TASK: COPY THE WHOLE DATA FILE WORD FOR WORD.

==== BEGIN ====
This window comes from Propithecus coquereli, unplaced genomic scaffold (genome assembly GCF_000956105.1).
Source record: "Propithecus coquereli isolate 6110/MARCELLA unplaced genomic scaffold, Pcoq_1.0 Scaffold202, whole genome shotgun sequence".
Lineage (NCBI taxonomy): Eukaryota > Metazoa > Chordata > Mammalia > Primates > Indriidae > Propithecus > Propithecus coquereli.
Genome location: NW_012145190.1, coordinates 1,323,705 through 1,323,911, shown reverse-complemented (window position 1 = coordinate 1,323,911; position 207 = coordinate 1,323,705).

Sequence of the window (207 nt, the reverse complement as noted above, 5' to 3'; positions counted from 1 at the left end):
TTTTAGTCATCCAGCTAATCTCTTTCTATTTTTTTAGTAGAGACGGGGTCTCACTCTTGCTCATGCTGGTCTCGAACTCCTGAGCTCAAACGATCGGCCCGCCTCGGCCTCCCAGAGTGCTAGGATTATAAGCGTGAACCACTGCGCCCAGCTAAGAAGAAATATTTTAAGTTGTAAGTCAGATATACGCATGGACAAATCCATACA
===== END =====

This window comes from Propithecus coquereli, unplaced genomic scaffold (genome assembly GCF_000956105.1).
Source record: "Propithecus coquereli isolate 6110/MARCELLA unplaced genomic scaffold, Pcoq_1.0 Scaffold202, whole genome shotgun sequence".
Lineage (NCBI taxonomy): Eukaryota > Metazoa > Chordata > Mammalia > Primates > Indriidae > Propithecus > Propithecus coquereli.
Genome location: NW_012145190.1, coordinates 1,323,705 through 1,323,911, shown reverse-complemented (window position 1 = coordinate 1,323,911; position 207 = coordinate 1,323,705).

Sequence of the window (207 nt, the reverse complement as noted above, 5' to 3'; positions counted from 1 at the left end):
TTTTAGTCATCCAGCTAATCTCTTTCTATTTTTTTAGTAGAGACGGGGTCTCACTCTTGCTCATGCTGGTCTCGAACTCCTGAGCTCAAACGATCGGCCCGCCTCGGCCTCCCAGAGTGCTAGGATTATAAGCGTGAACCACTGCGCCCAGCTAAGAAGAAATATTTTAAGTTGTAAGTCAGATATACGCATGGACAAATCCATACA